The 11,000-square-foot hall showcases one of the greatest collections of its kind. Dazzling gems on view include the legendary 563-carat Star of India sapphire, the 632-carat Patricia Emerald, and the 110-carat diamond Organdie necklace designed by Michelle Ong for Carnet. Plus new specimens including a pair of towering, sparkling amethyst geodes that are among the world’s largest on display, a slice of a 35-million-year-old metasequoia—a petrified dawn redwood from the Cascade Mountains—the 9-pound almandine Subway Garnet discovered under Manhattan’s 35th Street in 1885, and the Tarugo, a 3-foot-tall cranberry-colored elbaite tourmaline that is one of the largest intact mineral crystal clusters ever found. Wow! Maybe the best news of all? It's included in the General Admission price to the museum, and is on permanent view!
In addition to the musuem's classics such as the Blue Whale and the world-famous dinosaurs, special exhibits on view at the museum are The Nature of Color and as well as one addressing the history and issues surrounding the museum's statue of Theodore Roosevelt, which the institution has requested be removed. Need more? Check out a show at the museum's Hayden Planetarium.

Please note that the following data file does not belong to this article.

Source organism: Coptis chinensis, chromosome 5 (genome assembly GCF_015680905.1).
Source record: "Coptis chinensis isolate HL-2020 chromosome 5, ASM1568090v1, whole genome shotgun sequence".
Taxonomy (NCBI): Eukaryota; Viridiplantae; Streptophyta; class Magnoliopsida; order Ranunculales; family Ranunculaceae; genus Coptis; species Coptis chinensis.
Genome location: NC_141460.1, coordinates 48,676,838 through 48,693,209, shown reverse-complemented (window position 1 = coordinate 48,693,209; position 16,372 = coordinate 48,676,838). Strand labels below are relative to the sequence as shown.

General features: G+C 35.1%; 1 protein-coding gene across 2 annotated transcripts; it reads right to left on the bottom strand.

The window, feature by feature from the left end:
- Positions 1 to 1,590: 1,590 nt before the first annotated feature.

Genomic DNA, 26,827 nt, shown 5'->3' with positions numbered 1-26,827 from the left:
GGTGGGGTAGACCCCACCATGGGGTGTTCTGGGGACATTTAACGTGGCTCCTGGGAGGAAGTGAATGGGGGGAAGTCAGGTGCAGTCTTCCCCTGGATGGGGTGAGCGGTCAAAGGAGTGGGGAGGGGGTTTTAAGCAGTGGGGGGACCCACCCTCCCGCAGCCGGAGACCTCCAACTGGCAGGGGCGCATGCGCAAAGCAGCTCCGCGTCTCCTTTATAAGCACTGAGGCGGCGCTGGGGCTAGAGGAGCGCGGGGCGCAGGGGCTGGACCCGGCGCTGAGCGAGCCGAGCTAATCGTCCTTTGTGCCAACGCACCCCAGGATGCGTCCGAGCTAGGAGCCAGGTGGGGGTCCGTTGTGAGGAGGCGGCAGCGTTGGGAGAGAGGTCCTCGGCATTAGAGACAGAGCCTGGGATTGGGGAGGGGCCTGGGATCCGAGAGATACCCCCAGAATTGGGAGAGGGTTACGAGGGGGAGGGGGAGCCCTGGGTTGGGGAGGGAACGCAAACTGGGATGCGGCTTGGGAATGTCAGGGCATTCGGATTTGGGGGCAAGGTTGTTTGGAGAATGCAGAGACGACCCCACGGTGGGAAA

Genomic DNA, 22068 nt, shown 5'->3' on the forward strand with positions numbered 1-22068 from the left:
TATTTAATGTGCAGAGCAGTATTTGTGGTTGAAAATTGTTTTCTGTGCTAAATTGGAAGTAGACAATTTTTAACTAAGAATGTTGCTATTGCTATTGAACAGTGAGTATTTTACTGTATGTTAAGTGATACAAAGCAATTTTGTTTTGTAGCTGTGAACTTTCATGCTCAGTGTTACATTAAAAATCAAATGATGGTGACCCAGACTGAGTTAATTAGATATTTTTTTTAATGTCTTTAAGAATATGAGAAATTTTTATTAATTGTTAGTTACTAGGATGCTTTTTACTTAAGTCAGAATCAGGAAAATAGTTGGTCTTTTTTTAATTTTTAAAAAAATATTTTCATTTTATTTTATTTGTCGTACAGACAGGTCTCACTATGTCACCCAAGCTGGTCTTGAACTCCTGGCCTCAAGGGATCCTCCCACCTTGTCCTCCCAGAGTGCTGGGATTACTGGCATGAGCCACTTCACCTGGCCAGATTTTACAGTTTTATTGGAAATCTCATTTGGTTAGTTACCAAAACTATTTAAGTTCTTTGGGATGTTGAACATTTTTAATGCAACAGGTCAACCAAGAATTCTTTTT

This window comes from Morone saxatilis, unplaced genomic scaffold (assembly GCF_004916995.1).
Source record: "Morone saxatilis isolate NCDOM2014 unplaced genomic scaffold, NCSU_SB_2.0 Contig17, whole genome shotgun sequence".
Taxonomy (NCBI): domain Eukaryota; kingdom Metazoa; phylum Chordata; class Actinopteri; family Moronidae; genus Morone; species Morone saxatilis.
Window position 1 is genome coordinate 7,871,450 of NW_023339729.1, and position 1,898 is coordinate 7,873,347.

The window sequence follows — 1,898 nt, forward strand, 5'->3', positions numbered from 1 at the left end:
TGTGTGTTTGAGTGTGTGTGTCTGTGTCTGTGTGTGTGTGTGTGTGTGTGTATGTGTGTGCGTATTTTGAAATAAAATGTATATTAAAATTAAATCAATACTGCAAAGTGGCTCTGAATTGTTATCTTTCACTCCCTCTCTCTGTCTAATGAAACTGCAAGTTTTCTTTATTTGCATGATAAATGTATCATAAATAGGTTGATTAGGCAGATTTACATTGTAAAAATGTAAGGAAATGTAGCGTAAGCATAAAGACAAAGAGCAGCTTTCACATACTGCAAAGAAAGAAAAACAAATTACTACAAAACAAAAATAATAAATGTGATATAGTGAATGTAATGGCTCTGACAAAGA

American Museum of Natural History
Central Park West at 79th Street
Upper West Side
KUSAMA: Cosmic Nature at the New York Botanical Garden
Postponed due to the pandemic, this highly-anticipated show featuring Japanese artist Yayoi Kusama's work opens on April 10. The exhibit features large-scale installations of Kusama’s multifaceted art, including monumental floral sculptures throughout NYBG’s 250-acre landmark landscape. New works debuting in the show include Dancing Pumpkin and I Want to Fly to the Universe, as well as the artist’s first-ever obliteration greenhouse, Flower Obsession. More exciting news: Cosmic Nature will include a brand new Infinity Mirrored Room—Illusion Inside the Heart for which there will be timed entry tickets and Covid-19 safety protocols to be determined. Tickets go on sale March 11 for members, and March 16 to the general public.